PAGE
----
Management options

Managers of natural resources have implemented three strategies to handle these sorts of issues for livestock breeders in general (7). Those strategies can be complementary or exclusive on a case-by-case basis, and are chosen following cost-benefit assessments and depending on the conservation status of the predator species involved. (i) ‘Eradication’ aims to eliminate the predator, which is regarded as noxious and worthless. (ii) ‘Regulation’ allows controlled takes under quota schemes, normally for pre-defined locations, dates and killing methods. ‘Preservation’ is applied in protected areas and/or for rare or endangered species, and often requires monitoring and measures set to prevent illegal harvest or trade. Additionally, many livestock breeders receive money to compensate losses to predators (8).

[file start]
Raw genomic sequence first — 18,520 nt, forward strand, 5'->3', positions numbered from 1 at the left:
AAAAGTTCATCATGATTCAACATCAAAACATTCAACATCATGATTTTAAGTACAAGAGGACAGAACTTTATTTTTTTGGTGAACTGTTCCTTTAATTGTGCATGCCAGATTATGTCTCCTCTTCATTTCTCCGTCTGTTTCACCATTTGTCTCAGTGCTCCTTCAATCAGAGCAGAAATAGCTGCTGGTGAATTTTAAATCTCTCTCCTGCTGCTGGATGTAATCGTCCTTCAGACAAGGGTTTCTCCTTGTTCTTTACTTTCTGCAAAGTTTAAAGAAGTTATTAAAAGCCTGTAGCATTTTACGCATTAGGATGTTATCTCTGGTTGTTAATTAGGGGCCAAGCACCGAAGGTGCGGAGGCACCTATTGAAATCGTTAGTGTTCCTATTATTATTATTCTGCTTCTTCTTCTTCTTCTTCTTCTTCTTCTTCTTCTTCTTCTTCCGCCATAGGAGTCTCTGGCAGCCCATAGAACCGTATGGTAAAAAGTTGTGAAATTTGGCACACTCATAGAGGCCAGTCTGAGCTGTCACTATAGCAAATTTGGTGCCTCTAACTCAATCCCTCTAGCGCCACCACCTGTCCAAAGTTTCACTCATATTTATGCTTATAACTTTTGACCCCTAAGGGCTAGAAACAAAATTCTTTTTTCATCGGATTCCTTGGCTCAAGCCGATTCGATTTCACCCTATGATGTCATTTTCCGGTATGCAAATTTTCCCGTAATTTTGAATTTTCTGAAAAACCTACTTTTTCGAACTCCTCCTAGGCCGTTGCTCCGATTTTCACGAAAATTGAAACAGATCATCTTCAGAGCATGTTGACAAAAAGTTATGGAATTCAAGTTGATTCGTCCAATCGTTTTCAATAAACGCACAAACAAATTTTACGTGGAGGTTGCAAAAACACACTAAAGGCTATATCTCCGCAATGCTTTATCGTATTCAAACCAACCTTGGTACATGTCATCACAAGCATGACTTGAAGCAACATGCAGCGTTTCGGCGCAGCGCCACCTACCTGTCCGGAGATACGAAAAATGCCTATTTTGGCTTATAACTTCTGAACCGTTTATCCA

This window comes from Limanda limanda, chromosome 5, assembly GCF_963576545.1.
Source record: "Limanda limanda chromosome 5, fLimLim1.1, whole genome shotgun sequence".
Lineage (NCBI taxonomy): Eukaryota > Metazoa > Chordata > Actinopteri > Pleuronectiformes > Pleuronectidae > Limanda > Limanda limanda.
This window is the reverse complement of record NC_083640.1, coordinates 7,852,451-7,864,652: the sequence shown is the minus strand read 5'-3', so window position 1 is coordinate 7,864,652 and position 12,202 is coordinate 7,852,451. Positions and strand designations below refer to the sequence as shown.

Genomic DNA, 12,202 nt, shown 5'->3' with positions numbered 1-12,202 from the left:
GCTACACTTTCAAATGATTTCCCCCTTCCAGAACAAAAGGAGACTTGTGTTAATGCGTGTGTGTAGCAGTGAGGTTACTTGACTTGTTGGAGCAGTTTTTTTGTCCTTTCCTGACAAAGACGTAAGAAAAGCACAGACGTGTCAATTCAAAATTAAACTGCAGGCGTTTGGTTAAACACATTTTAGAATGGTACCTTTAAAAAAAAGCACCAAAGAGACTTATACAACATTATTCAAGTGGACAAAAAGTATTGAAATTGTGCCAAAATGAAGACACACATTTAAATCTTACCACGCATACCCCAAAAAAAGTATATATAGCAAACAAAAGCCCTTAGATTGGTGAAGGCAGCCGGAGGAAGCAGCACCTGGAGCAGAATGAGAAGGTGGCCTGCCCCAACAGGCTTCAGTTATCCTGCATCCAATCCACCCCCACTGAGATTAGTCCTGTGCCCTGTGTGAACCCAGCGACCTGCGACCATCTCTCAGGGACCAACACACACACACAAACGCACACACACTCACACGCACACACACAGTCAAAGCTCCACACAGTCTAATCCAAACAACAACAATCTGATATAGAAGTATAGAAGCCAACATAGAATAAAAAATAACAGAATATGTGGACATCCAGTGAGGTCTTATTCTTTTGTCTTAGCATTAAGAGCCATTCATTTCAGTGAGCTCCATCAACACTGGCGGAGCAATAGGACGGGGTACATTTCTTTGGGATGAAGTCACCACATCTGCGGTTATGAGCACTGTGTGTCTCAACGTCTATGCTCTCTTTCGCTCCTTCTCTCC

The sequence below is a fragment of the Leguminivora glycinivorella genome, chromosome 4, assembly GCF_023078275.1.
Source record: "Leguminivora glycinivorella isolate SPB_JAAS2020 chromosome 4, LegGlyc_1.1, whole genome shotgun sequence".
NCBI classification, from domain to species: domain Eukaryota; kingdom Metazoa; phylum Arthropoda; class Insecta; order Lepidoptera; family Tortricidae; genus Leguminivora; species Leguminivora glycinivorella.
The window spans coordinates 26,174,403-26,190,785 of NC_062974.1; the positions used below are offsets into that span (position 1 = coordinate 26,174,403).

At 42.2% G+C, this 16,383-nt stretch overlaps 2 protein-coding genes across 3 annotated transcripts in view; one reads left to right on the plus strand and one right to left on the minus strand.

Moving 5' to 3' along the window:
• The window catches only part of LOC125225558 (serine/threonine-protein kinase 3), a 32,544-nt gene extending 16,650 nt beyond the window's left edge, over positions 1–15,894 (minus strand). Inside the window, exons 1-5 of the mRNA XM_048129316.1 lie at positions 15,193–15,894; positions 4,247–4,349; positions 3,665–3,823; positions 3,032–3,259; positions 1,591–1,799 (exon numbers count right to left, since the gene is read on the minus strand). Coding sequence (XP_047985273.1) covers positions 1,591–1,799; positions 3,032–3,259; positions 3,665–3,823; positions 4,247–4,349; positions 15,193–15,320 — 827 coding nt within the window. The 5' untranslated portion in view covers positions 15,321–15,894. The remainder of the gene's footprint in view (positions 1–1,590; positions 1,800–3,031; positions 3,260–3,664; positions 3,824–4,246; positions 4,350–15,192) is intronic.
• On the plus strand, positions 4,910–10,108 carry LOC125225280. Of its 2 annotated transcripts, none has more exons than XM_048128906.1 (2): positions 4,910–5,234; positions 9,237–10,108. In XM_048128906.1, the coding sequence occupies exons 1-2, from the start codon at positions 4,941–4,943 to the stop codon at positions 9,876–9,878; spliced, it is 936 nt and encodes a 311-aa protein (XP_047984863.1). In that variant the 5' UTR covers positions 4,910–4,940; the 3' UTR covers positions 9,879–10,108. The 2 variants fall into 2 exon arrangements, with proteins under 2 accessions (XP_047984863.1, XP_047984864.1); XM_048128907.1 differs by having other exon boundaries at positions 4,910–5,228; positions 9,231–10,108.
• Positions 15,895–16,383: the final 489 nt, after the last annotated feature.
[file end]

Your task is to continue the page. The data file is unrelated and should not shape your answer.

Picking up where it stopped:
Many experts now advocate non-lethal (preventive) measures that modify the behaviour of people, livestock or predators (2, 7). The use of livestock-guarding dogs is one of those preventive measures (9). As an example, Laurie Marker (director of the Cheetah Conservation Fund) et al. (10) studied the use of 117 Anatolian shepherds adopted by Namibian rangers between 1995 and 2002 (Fig. 1). In this African country, cheetahs (Acinonyx jubatus) selectively forage on small-sized cattle and juveniles. Despite this feline being protected nationally, Namibian laws authorise rangers to shoot cheetahs in situations of risk to people and their properties, with more than 6,000 cheetahs having been killed in the 1980s alone (11). Through face-to-face interviews, Marker found that since the arrival of the Anatolian shepherds, > 70 % of the rangers perceived a pronounced reduction in cattle mortality (10). Although, the use of livestock-guarding dogs has worked out fine in many places worldwide, it is no panacea. In many other instances, the dogs dissuade some predator species and not others from harassing the livestock, or are only effective in combination with other measures (7, 9). Read the rest of this entry »